March 22nd, 2012
Oxtail is literally the tail of a cow – it contains a lot of lean meat, bone marrow and gelatin. When cooked gently in the oven for a few hours, the meat will fall off the bones and produce an unctuous, hearty casserole. It’s one of the most delicious casserole/stew type dishes I’ve ever had.
A decent sized tail weighs about 2 pounds and a good butcher will chop it up and trim off any excess fat. I recommend cooking this over 2 days at a low heat, until the meat falls off the bone. If this is done in a cast iron casserole in the oven, very little attention is needed and it won’t burn.
Oxtail recipe (serves 6):
1 large oxtail (about 2 lbs) jointed
1 large onion (chopped)
2 sticks of celery (chopped)
2 carrots (chopped)
6 pieces of garlic (finely chopped)
2 dessertspoons of tomato purée
1 or 2 squirts of anchovy paste (to taste)
3 teaspoons of ground herbs (rosemary, sage and thyme – ground up in a mortar and pestle with coarse sea salt and black peppercorns)
2 bay leaves
1 large pinch of crushed chilli
2 – 3 large spoonfuls of plain flour
a level teaspoon of English mustard powder
1 Kallo beef stock cube
1 bottle of red wine
a splash of red wine vinegar
olive oil for frying
Mix up a couple of large spoonfuls of flour with a teaspoon of Colman’s English Mustard Powder. Coat all the pieces of oxtail liberally in the flour, heat up a big splash of olive oil in a large cast iron casserole (you may need to add more oil if the flour soaks it up)
and brown the meat all over. Hang on to any leftover flour.
Remove the browned tail pieces from the pan and fry the chopped onion with a large pinch of crushed chilli flakes.
When the onion goes translucent, stir in the carrots, celery and garlic.
Mix in the ground herbs followed by the beef stock cube.
Next stir in any leftover flour and mustard mixture (about 1 large spoonful) – this helps to thicken the casserole as it cooks.
Pour in a whole bottle of red wine, plus a splash of red wine vinegar and allow it to bubble away for a few minute to burn off the alcohol.
Add the tomato purée, an inch of anchovy paste and two bay leaves.
Finally, return the tail pieces to the casserole, make sure it is simmering, put the lid on and transfer it to a preheated oven at 125º C.
There’s not much point in doing a tasting until the oxtail has had at least an hour in the oven and even then it could be hard to tell, so I recommend waiting for about 4 hours before tasting the oxtail properly – at this point you can tell if it needs a bit more purée, anchovy paste, half a stock cube, black pepper, wine vinegar etc. It will probably need a little bit of something according to your personal taste.
I’ve found that like a lot of other slow cooked dishes, oxtail improves with a second day of coking. It does need a long cooking time, in order for the meat to tenderise and fall off the bone – in the meantime all the marrow is released from the inside of the bone and it’s delicious as well as being good for you. So, I start my oxtail off in the evening – give it about 4 hours of cooking and then leave it in the warm, switched off oven overnight.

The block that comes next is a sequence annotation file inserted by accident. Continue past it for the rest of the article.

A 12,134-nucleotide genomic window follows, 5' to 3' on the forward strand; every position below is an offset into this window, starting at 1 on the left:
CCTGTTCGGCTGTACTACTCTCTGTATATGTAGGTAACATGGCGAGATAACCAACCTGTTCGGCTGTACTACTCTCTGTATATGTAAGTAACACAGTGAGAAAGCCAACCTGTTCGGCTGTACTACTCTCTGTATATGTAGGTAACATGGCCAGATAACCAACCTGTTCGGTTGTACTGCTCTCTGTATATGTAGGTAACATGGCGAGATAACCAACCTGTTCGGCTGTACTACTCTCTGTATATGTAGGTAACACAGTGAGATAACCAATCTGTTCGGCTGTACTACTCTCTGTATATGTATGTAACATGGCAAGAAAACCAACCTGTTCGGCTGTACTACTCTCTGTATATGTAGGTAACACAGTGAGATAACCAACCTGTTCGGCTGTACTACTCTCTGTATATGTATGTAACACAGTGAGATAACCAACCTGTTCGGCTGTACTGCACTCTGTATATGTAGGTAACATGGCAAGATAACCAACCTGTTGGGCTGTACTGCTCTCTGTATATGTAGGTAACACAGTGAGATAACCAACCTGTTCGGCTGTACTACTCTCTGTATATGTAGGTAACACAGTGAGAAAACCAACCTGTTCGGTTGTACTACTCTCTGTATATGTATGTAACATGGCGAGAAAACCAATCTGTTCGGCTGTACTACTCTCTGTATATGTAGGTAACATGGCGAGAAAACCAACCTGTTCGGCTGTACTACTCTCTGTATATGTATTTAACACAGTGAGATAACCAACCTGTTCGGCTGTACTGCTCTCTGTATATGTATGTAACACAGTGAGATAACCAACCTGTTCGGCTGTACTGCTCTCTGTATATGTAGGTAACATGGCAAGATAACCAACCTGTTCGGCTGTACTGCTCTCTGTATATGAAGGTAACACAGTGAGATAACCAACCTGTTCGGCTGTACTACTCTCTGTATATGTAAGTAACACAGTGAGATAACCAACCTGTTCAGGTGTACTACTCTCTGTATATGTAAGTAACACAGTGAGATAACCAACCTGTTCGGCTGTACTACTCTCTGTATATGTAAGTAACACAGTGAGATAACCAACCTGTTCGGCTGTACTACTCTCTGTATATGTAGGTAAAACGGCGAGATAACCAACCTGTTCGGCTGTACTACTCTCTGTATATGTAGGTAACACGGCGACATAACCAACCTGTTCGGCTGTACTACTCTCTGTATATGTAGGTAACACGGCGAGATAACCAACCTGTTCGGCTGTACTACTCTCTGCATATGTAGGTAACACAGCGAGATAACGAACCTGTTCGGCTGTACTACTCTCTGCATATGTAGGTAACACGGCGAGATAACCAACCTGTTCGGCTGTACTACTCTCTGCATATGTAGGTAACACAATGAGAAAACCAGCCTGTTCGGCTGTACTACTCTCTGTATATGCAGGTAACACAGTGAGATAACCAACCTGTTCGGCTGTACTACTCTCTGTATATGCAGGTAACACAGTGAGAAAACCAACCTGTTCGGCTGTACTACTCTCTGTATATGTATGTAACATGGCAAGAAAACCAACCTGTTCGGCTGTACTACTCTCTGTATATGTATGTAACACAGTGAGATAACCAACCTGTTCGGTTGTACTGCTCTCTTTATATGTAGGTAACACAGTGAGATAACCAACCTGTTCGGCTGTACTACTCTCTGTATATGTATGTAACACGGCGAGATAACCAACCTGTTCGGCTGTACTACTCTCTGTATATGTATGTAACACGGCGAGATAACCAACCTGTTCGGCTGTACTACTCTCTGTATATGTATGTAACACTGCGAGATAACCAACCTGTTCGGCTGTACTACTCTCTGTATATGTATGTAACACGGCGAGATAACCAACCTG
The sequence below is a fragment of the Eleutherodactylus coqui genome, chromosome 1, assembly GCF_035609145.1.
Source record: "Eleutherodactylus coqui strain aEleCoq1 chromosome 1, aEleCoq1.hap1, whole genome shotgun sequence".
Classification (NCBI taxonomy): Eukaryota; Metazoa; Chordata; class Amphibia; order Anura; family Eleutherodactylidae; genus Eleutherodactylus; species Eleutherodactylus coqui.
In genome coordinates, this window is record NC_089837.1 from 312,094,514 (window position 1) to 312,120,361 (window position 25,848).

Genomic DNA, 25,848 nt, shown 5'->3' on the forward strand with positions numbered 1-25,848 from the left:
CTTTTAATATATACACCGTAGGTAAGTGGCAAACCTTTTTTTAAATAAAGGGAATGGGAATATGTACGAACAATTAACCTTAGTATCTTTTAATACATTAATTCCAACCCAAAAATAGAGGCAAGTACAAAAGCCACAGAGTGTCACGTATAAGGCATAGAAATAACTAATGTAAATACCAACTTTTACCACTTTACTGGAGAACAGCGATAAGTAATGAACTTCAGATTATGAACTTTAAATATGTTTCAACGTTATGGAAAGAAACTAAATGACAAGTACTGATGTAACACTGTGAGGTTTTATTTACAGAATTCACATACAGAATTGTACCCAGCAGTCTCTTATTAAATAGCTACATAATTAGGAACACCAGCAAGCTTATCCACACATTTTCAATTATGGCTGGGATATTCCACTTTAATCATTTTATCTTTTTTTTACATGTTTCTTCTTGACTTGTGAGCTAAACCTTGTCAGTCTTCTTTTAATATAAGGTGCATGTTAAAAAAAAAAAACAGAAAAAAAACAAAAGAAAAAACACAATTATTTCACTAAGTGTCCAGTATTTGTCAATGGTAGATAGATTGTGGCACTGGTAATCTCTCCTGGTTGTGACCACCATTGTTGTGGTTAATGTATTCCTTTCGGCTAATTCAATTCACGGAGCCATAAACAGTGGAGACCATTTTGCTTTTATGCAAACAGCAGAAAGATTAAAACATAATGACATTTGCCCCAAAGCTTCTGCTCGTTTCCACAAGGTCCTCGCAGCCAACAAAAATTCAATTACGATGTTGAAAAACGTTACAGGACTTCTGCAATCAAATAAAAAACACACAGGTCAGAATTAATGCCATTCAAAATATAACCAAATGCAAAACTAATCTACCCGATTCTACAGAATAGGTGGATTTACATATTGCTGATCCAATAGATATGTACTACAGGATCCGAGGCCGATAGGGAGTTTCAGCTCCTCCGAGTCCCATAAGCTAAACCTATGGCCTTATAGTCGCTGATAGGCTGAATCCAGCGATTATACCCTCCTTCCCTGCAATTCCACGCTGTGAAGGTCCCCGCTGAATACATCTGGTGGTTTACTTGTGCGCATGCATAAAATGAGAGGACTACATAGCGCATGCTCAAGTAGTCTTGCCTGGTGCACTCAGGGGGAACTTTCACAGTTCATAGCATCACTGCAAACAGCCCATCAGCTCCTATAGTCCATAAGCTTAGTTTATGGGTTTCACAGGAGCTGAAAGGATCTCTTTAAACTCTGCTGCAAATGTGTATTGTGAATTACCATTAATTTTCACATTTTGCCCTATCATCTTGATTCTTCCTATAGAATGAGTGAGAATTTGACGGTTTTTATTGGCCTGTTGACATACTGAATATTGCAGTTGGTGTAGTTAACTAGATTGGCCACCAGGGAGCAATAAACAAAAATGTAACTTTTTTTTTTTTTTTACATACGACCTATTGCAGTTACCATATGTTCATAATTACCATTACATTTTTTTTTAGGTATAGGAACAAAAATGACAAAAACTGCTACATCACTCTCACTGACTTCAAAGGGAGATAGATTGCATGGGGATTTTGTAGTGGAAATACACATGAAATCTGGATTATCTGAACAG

The next day, the oxtail will have cooled down and all the fat will be sitting on top, so it’s very easy to get a spoon and scoop it all off. This improves the flavour as well as your waist line.
Put the lid back on the casserole and put it back in the oven at 125º C. This time it’s cold and can go into a cold oven.
I cook mine for up to another 6 hours, or until the meat is falling off the bone. On this second leg of cooking, the taste will be much easier to judge in terms of adjustment. Always season a little bit at a time (no matter what you are adding) – it’s easy to add more but impossible to take out. If the sauce gets too thick, add a little red wine or hot water from the kettle.
When the meat starts to come off the bones, I like to remove them, but there is no reason why you can’t serve the oxtail rustic style, with bones, just so long as the meat is literally falling off. You can of course allow the casserole time to cool down, remove the bones and then heat it up later in the evening for supper.
Do check the seasoning before serving.
I like my oxtail on a mound of mashed potato – celeriac would also be good.
This recipe was given to me about 10 years ago by my friend Oli – I’ve tweaked it a bit, but it’s quite close to the original – I believe it’s an old family recipe.
I had some help at the butcher from Flat Ruthie of Cardboard Me Travels. Ruthie’s staying with me and helped with the shopping – in return, I’m showing her the sights of London. If you look closely, you’ll see my oxtail just to the left of Ruthie, in the background.